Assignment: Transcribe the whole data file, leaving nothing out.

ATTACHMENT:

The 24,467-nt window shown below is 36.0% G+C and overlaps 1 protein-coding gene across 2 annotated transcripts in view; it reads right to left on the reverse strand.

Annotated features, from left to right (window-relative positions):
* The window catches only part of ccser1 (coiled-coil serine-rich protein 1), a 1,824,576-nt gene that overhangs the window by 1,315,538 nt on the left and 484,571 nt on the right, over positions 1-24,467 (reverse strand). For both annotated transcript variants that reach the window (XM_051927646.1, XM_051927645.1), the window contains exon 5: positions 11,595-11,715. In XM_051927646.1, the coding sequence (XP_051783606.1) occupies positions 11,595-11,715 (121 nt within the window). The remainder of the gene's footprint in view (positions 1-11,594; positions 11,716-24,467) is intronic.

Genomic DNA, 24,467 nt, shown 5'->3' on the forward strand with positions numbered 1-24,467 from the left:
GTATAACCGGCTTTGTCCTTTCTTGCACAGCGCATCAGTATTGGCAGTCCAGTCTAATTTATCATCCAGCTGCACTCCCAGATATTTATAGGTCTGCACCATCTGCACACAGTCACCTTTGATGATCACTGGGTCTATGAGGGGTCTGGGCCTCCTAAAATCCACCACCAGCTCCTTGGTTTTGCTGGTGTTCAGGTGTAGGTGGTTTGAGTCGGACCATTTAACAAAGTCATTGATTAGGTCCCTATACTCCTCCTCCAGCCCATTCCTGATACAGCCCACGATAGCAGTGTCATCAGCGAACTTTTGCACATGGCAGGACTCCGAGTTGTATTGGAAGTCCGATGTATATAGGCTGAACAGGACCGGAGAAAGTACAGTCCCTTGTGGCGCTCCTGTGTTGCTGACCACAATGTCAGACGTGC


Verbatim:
The 24,467-nt window shown below is 36.0% G+C and overlaps 1 protein-coding gene across 2 annotated transcripts in view; it reads right to left on the reverse strand.

Annotated features, from left to right (window-relative positions):
* The window catches only part of ccser1 (coiled-coil serine-rich protein 1), a 1,824,576-nt gene that overhangs the window by 1,315,538 nt on the left and 484,571 nt on the right, over positions 1-24,467 (reverse strand). For both annotated transcript variants that reach the window (XM_051927646.1, XM_051927645.1), the window contains exon 5: positions 11,595-11,715. In XM_051927646.1, the coding sequence (XP_051783606.1) occupies positions 11,595-11,715 (121 nt within the window). The remainder of the gene's footprint in view (positions 1-11,594; positions 11,716-24,467) is intronic.

Genomic DNA, 24,467 nt, shown 5'->3' on the forward strand with positions numbered 1-24,467 from the left:
GTATAACCGGCTTTGTCCTTTCTTGCACAGCGCATCAGTATTGGCAGTCCAGTCTAATTTATCATCCAGCTGCACTCCCAGATATTTATAGGTCTGCACCATCTGCACACAGTCACCTTTGATGATCACTGGGTCTATGAGGGGTCTGGGCCTCCTAAAATCCACCACCAGCTCCTTGGTTTTGCTGGTGTTCAGGTGTAGGTGGTTTGAGTCGGACCATTTAACAAAGTCATTGATTAGGTCCCTATACTCCTCCTCCAGCCCATTCCTGATACAGCCCACGATAGCAGTGTCATCAGCGAACTTTTGCACATGGCAGGACTCCGAGTTGTATTGGAAGTCCGATGTATATAGGCTGAACAGGACCGGAGAAAGTACAGTCCCTTGTGGCGCTCCTGTGTTGCTGACCACAATGTCAGACGTGC